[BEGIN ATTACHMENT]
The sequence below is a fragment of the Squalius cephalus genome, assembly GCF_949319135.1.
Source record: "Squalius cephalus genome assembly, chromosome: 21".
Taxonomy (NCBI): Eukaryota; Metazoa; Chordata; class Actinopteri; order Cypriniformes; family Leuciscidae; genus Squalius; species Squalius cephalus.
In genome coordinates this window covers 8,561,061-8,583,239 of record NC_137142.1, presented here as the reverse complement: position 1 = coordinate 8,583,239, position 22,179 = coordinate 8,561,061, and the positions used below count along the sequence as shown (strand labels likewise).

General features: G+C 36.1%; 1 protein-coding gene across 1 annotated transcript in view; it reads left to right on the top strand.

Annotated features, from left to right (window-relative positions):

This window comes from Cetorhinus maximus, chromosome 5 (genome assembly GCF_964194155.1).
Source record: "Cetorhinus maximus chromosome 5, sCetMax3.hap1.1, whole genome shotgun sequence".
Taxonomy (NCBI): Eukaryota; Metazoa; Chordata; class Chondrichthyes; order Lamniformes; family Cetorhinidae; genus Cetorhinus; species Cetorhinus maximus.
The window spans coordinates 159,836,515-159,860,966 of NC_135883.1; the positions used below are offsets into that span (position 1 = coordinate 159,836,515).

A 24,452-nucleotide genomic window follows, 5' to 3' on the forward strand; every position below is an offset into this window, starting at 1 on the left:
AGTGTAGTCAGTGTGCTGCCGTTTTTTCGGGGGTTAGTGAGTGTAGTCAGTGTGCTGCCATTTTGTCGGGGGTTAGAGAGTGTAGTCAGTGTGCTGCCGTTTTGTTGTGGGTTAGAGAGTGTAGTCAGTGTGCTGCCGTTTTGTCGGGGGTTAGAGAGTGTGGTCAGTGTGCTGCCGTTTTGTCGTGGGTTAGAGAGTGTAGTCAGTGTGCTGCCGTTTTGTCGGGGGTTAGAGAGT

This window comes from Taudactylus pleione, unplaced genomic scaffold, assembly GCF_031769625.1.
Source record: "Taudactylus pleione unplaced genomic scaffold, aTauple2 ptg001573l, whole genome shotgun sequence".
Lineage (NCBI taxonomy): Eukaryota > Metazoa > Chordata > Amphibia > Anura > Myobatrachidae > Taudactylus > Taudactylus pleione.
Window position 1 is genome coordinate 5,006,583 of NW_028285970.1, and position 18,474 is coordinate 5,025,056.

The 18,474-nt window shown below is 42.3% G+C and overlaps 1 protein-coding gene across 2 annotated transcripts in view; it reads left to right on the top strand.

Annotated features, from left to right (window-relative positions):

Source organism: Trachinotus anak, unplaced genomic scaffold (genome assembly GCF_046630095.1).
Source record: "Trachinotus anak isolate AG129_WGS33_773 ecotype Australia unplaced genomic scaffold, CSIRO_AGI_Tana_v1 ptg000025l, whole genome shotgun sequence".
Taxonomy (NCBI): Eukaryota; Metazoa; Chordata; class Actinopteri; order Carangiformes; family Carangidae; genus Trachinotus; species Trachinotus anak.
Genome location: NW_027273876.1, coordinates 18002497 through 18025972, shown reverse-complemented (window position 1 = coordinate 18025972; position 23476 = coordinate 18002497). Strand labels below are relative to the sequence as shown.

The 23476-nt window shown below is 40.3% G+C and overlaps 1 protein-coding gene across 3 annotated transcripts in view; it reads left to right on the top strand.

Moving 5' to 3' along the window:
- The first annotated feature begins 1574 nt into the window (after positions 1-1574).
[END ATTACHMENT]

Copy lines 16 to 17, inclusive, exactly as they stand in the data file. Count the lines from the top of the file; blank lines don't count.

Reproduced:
Window position 1 is genome coordinate 5,006,583 of NW_028285970.1, and position 18,474 is coordinate 5,025,056.

The 18,474-nt window shown below is 42.3% G+C and overlaps 1 protein-coding gene across 2 annotated transcripts in view; it reads left to right on the top strand.